The Pale-breasted Thrush (Turdus leucomelas Vieillot) is also very abundant in cities. It feeds mostly on the ground by hopping to find insects. Early in the morning and late in the afternoon it perches at low heights or in small trees, and sometimes attacks flying butterflies. The Cocoa Thrush (Turdus fumigatus Lichtenstein) is an uncommon, resident species that dwells in forest sites near water, occurring as solitary individuals or in pairs. Its range includes Trinidad, Guianas, Venezuela, eastern Colombia, Brazil, and eastern Bolivia (Cintra 2014). This species forages on the ground, and performs a sudden run after organisms and will also flip leaves with its bill, catching its prey by surprise. The Yellow-rumped Cacique (Cacicus cela Linnaeus) is a common, gregarious, and widespread bird, occurring solitarily, in pairs or in loose flocks in natural forest and urban areas. This cacique occurs from western Panama to Bolivia, Brazilian Amazonia, the Guianas, and to the east coast of Brazil (Hilty 2003). This bird breeds in colonies with many nests like hanging pouches in the canopy of tall trees, sometimes associated with Crested Oropendola (Psarocolius decumanus Pallas) breeding colonies. It forages in groups and away from the colony and brings all sorts of arthropods to its nests, including many lepidopteran larvae and adults. In contrast, the Solitary Black Cacique (Procacicus solitarius Vieillot) is a very uncommon, territorial, and solitary bird, and somewhat overlaps its geographical distribution with Yellowrumped Cacique. It constructs a solitary nest, similar in shape to the Yellow-rumped Cacique, at forest edge in aquatic environments (Cintra 2014). It also feeds on a variety of large arthropods, including butterflies, which it catches by quickly jumping on them just after take-off.

Although relatively small, the list of predators provided here illustrates the variety of insectivorous and omnivorous birds whose species composition and abundance vary in different Neotropical communities, and are likely the major selective agents shaping butterfly defensive traits. We strongly encourage future investigations on bird feeding behavior and the role it has played as a selective agent on butterfly traits.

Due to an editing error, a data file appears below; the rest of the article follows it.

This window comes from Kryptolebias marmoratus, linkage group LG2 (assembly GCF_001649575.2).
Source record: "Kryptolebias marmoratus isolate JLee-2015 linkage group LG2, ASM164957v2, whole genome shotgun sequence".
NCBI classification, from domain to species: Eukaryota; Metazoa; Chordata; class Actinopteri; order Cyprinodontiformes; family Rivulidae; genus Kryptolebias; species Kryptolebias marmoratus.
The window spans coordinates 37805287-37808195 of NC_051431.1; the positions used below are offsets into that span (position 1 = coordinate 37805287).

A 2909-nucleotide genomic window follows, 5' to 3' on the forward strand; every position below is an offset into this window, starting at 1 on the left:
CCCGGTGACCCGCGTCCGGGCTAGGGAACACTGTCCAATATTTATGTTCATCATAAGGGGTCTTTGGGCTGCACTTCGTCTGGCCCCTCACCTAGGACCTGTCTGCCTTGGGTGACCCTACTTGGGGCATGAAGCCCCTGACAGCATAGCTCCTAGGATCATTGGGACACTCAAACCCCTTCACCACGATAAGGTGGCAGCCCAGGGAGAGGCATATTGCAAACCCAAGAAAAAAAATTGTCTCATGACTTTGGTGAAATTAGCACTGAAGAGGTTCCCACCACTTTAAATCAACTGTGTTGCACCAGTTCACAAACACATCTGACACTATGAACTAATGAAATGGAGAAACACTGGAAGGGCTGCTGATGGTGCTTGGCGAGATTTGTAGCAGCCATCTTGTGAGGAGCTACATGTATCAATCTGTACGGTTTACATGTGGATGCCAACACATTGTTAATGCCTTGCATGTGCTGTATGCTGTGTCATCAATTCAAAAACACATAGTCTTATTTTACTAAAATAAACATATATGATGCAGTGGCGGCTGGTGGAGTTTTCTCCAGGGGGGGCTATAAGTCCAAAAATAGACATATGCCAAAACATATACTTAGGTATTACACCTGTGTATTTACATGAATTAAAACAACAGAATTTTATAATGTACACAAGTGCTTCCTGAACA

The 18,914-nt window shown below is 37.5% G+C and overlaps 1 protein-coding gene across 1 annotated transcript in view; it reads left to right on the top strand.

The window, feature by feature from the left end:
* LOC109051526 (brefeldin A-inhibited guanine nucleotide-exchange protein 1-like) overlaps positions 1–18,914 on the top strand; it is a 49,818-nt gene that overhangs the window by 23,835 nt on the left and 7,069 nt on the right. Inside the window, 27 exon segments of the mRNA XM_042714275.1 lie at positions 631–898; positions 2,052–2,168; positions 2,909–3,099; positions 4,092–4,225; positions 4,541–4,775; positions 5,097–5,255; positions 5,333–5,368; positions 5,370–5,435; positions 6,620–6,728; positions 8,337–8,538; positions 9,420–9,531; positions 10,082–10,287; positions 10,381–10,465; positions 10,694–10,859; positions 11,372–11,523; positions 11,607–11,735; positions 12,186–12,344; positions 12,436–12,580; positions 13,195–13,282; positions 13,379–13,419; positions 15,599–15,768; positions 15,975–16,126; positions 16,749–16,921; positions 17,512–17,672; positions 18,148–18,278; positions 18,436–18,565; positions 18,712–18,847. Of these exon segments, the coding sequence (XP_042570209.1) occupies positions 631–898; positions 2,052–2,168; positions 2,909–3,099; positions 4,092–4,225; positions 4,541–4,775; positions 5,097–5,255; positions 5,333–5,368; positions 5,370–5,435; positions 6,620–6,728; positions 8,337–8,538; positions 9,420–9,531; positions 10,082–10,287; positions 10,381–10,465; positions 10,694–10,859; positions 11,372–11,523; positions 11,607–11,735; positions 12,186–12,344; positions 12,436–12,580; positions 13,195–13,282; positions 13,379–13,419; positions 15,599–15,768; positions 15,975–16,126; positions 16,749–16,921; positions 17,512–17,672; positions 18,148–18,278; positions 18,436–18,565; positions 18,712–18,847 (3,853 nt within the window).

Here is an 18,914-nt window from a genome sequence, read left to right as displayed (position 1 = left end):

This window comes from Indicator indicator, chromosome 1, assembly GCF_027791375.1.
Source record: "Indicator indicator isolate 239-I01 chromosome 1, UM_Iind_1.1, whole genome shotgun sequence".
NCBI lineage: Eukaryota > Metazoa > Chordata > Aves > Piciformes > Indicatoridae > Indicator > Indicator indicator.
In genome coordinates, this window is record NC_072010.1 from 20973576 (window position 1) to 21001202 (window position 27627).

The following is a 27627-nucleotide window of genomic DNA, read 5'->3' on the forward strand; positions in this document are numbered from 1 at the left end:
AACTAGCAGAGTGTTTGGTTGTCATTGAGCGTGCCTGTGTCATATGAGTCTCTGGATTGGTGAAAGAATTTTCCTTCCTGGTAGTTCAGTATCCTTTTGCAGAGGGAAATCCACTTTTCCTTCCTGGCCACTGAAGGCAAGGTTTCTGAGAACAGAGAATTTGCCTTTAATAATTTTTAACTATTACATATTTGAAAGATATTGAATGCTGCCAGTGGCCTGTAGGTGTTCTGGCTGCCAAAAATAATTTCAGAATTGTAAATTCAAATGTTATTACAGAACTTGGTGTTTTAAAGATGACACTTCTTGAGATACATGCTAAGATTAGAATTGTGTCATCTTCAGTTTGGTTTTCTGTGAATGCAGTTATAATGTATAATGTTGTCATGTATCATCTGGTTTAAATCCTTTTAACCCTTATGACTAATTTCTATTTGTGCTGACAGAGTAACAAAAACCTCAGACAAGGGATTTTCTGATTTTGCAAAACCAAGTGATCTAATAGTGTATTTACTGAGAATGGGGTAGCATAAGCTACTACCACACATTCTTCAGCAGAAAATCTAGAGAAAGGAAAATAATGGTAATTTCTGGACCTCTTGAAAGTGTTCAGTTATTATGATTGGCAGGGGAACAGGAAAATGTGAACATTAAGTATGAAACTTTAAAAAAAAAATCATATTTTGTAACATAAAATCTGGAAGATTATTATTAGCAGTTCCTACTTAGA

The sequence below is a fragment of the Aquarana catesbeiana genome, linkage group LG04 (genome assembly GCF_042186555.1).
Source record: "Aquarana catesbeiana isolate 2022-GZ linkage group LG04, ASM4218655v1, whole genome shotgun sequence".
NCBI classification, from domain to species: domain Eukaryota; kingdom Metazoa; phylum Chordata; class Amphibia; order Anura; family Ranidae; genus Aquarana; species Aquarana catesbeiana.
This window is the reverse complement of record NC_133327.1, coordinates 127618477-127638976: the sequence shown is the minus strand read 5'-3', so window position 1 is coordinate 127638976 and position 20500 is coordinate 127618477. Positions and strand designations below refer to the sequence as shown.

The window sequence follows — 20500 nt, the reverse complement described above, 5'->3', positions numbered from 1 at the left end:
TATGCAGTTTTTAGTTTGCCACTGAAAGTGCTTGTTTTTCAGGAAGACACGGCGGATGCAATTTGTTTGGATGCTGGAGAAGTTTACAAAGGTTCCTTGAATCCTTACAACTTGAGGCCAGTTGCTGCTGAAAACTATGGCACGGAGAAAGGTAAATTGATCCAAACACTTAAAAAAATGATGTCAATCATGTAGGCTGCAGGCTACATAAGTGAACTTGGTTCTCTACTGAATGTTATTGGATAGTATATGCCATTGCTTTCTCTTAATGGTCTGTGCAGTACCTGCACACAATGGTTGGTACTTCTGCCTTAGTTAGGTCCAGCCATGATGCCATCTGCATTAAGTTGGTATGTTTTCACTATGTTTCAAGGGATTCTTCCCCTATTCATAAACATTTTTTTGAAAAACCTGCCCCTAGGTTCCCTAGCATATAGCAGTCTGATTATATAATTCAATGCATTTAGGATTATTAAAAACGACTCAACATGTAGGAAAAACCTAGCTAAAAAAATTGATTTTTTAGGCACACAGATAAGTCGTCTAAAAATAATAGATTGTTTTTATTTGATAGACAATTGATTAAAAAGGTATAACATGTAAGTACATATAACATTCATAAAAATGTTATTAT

Table 1.

Bird species observed to attack butterflies in the Neotropical region. Butterfly families are: Nym = Nymphalidae, Pap = Papilionidae, Pie = Pieridae, Lyc = Lycaenidae, Rio = Riodinidae, Hes = Hesperiidae. Brazilian states: AC = Acre, AM = Amazonas, DF = Distrito Federal, MT = Mato Grosso, PA = Pará, RO = Roraima, SP = São Paulo, TO = Tocantins. The bird taxonomic order followed SACC classification (Remsen et al. 2016). fi01_109.gif = moth painted to resemble different mimetic morphs.






We are grateful to Carla M. Penz for information on Amazoian Motmot, Ricardo A. A. Plácido for information on Drab Water-Tyrant, and Ryan Hill for information on Laughing Falcon and many helpful comments on the manuscript.

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Carlos E. G. Pinheiro and Renato Cintra "Butterfly Predators in the Neotropics: Which Birds are Involved?," The Journal of the Lepidopterists' Society 71(2), 109-114, (1 June 2017).
Received: 16 November 2016; Accepted: 25 January 2017; Published: 1 June 2017
escape tactics
insectivorous birds
protective coloration